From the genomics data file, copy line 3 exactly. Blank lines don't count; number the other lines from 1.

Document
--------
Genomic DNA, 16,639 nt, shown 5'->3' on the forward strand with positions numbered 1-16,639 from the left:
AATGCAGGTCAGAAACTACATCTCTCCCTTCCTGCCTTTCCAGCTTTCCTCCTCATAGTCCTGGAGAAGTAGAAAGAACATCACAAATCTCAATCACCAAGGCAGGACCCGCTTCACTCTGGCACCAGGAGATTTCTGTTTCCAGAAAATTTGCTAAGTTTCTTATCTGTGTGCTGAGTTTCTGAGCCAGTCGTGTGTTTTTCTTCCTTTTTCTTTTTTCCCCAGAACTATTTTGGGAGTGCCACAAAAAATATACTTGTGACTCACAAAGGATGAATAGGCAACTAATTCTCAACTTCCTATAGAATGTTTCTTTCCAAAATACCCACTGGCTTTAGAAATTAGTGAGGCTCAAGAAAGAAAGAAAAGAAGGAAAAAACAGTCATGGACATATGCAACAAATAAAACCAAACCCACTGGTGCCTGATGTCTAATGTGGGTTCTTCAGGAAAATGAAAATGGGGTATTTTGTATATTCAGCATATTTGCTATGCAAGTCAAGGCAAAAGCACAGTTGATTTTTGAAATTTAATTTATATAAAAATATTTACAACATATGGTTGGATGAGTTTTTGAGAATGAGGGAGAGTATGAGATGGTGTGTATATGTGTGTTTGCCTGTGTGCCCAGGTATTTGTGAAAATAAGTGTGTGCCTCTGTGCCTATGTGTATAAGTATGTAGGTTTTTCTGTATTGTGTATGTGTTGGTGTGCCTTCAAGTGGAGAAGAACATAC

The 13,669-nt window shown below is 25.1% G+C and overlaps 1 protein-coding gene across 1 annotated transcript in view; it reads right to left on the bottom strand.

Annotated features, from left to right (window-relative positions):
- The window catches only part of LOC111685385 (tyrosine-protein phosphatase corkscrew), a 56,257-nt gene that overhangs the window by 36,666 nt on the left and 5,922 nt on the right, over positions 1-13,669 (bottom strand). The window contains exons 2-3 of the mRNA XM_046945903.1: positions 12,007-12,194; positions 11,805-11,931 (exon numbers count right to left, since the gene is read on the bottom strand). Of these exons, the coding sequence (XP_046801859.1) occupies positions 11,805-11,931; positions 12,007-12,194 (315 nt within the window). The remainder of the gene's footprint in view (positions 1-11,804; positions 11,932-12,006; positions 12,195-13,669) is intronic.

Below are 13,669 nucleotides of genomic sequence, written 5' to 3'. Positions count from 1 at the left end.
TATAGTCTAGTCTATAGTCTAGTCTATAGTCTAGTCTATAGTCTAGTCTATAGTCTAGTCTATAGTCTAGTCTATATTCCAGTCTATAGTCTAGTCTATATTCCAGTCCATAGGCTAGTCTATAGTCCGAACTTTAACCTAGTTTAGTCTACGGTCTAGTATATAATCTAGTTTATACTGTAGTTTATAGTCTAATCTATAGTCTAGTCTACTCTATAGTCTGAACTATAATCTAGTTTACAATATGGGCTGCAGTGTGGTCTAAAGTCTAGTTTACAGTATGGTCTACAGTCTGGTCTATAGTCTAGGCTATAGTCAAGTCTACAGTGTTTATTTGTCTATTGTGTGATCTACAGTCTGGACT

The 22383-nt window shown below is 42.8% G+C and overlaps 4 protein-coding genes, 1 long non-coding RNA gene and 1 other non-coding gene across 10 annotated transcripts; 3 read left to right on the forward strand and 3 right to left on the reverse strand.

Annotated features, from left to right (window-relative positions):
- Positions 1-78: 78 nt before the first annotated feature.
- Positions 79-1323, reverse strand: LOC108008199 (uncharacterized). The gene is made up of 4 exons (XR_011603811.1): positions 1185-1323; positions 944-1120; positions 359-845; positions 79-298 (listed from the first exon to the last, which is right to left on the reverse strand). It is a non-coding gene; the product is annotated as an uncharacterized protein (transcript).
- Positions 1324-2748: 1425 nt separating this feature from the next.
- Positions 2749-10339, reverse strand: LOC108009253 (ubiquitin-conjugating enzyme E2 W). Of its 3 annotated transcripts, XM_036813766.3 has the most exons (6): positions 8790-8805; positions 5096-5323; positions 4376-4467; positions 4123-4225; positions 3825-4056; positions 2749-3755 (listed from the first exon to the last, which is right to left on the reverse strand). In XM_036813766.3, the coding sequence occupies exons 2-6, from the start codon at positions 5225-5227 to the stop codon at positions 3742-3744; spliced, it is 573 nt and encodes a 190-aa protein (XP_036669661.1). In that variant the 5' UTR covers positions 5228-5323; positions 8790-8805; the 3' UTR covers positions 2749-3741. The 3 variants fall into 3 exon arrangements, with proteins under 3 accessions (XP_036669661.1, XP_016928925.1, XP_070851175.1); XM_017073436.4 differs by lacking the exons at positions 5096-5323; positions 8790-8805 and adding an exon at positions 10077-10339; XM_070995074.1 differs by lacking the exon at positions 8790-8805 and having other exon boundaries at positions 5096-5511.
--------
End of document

The 13,669-nt window shown below is 25.1% G+C and overlaps 1 protein-coding gene across 1 annotated transcript in view; it reads right to left on the bottom strand.